The Future - Lee Nguyen
This article appears in the May/June 2005 edition of SchoolSports magazine.
We've got a theory about why Plano East senior midfielder Lee Nguyen is so precise on the soccer field. Why the SchoolSports All-American is so lethally accurate with his shots and passes.
Some would say it's the result of a lifetime of training, and we don't disagree. But we reckon a single afternoon in the living room of his family's house back when Nguyen was a freshman went a long way toward driving home the importance of razor-sharp skills.
It seems Nguyen, whose last name is fittingly pronounced "win," and buddy Austin Peel, then a Plano East sophomore, were playing a little indoor one-on-one that day. This was, of course, in blatant disregard of strict orders from Nguyen's mom, Michelle, prohibiting house soccer. The action was sailing along just beautifully until the unthinkable happened.
"The goals were the doorways on either side of the room," says Nguyen, the 2004 Gatorade National Boys' Soccer Player of the Year. "I volleyed a ball that went sideways, deflected off the couch and plowed into this huge glass vase. The thing fell down and broke into a million pieces. I was a 15-year-old freshman, and I was so scared. I had smashed a picture frame before that and got into huge trouble. I was like, ‘We have one hour to clean this up before my mom gets home.'"
Mrs. Nguyen noted the vase's absence within a month's time and, predictably, punishment was swift and decisive. But it should be noted that misdirected volleys by Lee Nguyen have been few and far between since then.
Just last month, in fact, Nguyen showcased his accuracy on a much grander stage than his living room, scoring the only goal in a 1-0 win over a Dutch club team as a member of the U.S. Under-20 National Team during a tour of Holland. Nguyen's inclusion on one of the country's most exclusive soccer rosters marked the second time he's been chosen for a U-20 team trip after two trips with the U-18 National Team.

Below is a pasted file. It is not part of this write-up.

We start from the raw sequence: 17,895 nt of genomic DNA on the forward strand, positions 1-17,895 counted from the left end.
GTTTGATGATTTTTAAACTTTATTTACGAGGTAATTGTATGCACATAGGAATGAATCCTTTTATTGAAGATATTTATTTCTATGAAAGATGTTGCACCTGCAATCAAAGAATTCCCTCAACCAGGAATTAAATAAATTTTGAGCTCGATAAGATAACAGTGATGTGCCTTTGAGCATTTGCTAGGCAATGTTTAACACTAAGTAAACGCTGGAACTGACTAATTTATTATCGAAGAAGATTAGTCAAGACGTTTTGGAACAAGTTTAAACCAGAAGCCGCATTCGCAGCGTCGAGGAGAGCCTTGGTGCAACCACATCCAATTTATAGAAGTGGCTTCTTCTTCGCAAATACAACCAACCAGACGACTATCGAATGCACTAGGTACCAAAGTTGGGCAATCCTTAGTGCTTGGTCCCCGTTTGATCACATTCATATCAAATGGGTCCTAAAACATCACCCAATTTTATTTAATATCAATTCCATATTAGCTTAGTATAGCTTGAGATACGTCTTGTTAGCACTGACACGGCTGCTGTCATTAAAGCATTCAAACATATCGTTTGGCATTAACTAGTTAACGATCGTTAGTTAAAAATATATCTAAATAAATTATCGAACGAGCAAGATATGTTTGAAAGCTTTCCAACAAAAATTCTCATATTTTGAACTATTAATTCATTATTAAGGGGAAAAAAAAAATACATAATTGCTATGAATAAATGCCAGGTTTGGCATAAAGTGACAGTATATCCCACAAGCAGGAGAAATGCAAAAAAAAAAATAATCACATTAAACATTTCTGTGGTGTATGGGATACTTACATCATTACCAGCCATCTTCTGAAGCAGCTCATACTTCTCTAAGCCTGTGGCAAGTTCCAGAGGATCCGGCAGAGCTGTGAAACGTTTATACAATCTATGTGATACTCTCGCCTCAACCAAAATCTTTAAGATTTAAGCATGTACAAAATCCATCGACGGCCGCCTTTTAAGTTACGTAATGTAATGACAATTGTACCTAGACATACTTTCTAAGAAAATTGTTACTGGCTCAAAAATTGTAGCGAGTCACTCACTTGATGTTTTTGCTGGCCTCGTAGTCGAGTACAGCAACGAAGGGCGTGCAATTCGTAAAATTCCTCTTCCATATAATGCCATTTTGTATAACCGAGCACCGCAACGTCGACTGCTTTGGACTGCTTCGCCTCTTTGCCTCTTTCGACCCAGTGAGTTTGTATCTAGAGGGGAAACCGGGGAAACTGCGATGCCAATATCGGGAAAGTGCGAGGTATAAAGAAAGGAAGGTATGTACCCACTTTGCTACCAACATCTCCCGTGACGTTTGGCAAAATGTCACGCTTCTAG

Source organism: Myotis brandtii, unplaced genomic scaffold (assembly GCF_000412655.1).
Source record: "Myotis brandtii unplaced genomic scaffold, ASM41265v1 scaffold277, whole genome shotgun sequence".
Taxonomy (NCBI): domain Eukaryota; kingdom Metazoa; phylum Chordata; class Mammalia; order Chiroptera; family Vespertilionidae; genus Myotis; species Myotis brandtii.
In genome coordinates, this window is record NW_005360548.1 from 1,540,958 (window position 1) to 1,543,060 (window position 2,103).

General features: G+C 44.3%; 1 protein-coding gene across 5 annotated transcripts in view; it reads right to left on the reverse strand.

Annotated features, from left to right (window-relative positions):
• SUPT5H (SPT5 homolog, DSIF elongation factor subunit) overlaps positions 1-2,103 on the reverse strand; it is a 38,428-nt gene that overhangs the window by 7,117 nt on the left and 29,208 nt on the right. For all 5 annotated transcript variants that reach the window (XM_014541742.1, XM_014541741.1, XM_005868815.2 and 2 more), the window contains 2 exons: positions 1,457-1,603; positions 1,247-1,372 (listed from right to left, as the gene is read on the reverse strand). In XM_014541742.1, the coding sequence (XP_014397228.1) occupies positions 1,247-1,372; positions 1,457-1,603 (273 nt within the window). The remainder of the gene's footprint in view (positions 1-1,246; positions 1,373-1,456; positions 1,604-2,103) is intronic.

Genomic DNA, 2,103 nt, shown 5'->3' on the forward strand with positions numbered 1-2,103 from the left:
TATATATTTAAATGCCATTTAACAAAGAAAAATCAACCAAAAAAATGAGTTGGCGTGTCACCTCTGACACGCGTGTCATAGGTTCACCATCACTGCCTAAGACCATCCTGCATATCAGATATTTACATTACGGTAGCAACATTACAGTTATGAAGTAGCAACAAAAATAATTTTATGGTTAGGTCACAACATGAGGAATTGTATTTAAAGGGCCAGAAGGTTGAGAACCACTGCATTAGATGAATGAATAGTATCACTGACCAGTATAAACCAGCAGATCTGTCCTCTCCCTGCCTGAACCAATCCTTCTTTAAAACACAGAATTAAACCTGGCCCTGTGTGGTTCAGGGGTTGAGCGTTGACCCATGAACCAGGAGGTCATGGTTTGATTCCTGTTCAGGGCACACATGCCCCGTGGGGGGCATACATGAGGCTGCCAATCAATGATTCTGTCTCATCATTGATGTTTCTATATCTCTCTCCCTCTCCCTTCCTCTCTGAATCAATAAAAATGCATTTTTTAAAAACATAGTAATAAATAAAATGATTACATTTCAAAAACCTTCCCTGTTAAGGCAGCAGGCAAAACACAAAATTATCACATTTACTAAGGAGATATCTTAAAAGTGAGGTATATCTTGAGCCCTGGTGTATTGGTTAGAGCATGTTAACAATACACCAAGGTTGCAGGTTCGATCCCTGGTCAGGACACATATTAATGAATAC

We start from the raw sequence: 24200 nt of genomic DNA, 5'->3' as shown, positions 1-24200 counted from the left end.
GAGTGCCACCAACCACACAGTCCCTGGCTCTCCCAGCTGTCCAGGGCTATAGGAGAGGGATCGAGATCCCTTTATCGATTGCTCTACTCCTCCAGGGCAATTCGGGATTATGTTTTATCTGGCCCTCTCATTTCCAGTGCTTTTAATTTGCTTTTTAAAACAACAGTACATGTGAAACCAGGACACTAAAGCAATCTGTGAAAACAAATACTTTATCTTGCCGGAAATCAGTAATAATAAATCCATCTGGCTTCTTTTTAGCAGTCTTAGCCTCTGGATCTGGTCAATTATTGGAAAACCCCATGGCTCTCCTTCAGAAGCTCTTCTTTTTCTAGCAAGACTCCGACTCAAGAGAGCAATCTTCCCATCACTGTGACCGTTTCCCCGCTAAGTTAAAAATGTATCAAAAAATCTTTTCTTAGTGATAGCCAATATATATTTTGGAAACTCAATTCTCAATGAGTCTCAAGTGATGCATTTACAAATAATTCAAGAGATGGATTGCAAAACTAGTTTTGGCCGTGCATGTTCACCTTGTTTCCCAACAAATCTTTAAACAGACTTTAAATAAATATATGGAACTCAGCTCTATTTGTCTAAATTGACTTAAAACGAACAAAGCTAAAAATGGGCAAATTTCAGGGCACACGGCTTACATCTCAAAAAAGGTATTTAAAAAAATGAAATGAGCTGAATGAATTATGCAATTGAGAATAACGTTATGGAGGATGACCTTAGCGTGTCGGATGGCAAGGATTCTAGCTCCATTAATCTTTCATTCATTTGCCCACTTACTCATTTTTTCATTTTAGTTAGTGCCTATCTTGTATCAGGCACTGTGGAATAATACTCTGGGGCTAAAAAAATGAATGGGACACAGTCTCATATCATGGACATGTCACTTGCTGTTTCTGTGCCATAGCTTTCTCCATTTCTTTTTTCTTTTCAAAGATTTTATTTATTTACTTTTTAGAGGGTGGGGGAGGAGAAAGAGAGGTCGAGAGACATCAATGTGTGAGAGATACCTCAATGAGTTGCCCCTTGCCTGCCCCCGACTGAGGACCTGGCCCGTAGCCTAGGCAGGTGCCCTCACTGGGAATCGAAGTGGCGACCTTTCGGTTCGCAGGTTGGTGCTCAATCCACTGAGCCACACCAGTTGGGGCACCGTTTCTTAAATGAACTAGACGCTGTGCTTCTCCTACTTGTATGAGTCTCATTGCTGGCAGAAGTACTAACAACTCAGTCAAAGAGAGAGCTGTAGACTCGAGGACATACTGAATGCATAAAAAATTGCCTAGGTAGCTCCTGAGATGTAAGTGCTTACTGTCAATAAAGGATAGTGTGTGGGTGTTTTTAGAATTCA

The jump in competition from his living room to Europe is pretty significant.
"It's a completely different atmosphere in Europe when it comes to soccer," says Nguyen, 18, an attacking midfielder who is rated the nation's No. 2 boys' soccer recruit in the Class of 2005 by SchoolSports. "We attended a local pro league game in Holland and the crowd was so loud. Just tremendous energy. It's nice to see soccer so appreciated. It's a different class of player there, too. They all train every day, year-round. It's a real physical style of play."
Almost any style of play is physical for a 5-foot-8, 147-pound player like Nguyen. You don't run into many guys who weigh less than a buck fifty at soccer's highest levels — unless they're the guys handing out water bottles or something — a fact that makes Nguyen's achievements all the more remarkable.
Following his upcoming whirlwind summer playing in the amateur United Soccer Leagues Premier Development League, Nguyen will head to two-time defending men's soccer national champ Indiana University on a full athletic scholarship next year.
So much soccer. Maybe too much?